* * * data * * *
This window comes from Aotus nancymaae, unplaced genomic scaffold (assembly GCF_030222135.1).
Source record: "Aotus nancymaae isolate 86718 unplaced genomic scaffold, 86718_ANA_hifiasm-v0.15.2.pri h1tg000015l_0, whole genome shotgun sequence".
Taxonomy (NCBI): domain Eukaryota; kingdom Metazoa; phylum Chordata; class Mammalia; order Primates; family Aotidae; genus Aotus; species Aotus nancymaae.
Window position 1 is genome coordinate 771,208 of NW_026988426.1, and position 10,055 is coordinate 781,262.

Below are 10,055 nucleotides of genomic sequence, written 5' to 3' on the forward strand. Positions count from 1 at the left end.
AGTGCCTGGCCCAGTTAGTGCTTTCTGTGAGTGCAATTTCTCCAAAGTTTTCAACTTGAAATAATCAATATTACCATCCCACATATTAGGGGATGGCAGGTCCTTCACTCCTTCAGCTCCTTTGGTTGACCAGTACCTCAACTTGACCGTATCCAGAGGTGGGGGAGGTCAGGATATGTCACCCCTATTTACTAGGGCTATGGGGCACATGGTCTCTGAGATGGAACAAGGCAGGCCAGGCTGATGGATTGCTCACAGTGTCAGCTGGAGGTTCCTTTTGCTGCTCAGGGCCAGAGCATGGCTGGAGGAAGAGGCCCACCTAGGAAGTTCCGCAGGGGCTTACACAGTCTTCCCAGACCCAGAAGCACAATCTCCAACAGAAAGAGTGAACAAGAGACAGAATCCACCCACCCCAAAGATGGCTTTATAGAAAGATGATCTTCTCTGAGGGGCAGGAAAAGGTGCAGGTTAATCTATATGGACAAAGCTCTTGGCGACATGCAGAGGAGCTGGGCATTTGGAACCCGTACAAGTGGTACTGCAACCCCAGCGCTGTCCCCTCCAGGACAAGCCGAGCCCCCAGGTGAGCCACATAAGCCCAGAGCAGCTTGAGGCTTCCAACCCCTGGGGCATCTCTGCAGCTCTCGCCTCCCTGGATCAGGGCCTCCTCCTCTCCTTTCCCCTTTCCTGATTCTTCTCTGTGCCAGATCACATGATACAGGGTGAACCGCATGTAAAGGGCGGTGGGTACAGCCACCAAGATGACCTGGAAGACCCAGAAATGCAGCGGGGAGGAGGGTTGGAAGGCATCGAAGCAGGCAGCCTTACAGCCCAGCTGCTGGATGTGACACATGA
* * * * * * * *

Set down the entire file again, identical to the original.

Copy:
This window comes from Aotus nancymaae, unplaced genomic scaffold (assembly GCF_030222135.1).
Source record: "Aotus nancymaae isolate 86718 unplaced genomic scaffold, 86718_ANA_hifiasm-v0.15.2.pri h1tg000015l_0, whole genome shotgun sequence".
Taxonomy (NCBI): domain Eukaryota; kingdom Metazoa; phylum Chordata; class Mammalia; order Primates; family Aotidae; genus Aotus; species Aotus nancymaae.
Window position 1 is genome coordinate 771,208 of NW_026988426.1, and position 10,055 is coordinate 781,262.

Below are 10,055 nucleotides of genomic sequence, written 5' to 3' on the forward strand. Positions count from 1 at the left end.
AGTGCCTGGCCCAGTTAGTGCTTTCTGTGAGTGCAATTTCTCCAAAGTTTTCAACTTGAAATAATCAATATTACCATCCCACATATTAGGGGATGGCAGGTCCTTCACTCCTTCAGCTCCTTTGGTTGACCAGTACCTCAACTTGACCGTATCCAGAGGTGGGGGAGGTCAGGATATGTCACCCCTATTTACTAGGGCTATGGGGCACATGGTCTCTGAGATGGAACAAGGCAGGCCAGGCTGATGGATTGCTCACAGTGTCAGCTGGAGGTTCCTTTTGCTGCTCAGGGCCAGAGCATGGCTGGAGGAAGAGGCCCACCTAGGAAGTTCCGCAGGGGCTTACACAGTCTTCCCAGACCCAGAAGCACAATCTCCAACAGAAAGAGTGAACAAGAGACAGAATCCACCCACCCCAAAGATGGCTTTATAGAAAGATGATCTTCTCTGAGGGGCAGGAAAAGGTGCAGGTTAATCTATATGGACAAAGCTCTTGGCGACATGCAGAGGAGCTGGGCATTTGGAACCCGTACAAGTGGTACTGCAACCCCAGCGCTGTCCCCTCCAGGACAAGCCGAGCCCCCAGGTGAGCCACATAAGCCCAGAGCAGCTTGAGGCTTCCAACCCCTGGGGCATCTCTGCAGCTCTCGCCTCCCTGGATCAGGGCCTCCTCCTCTCCTTTCCCCTTTCCTGATTCTTCTCTGTGCCAGATCACATGATACAGGGTGAACCGCATGTAAAGGGCGGTGGGTACAGCCACCAAGATGACCTGGAAGACCCAGAAATGCAGCGGGGAGGAGGGTTGGAAGGCATCGAAGCAGGCAGCCTTACAGCCCAGCTGCTGGATGTGACACATGA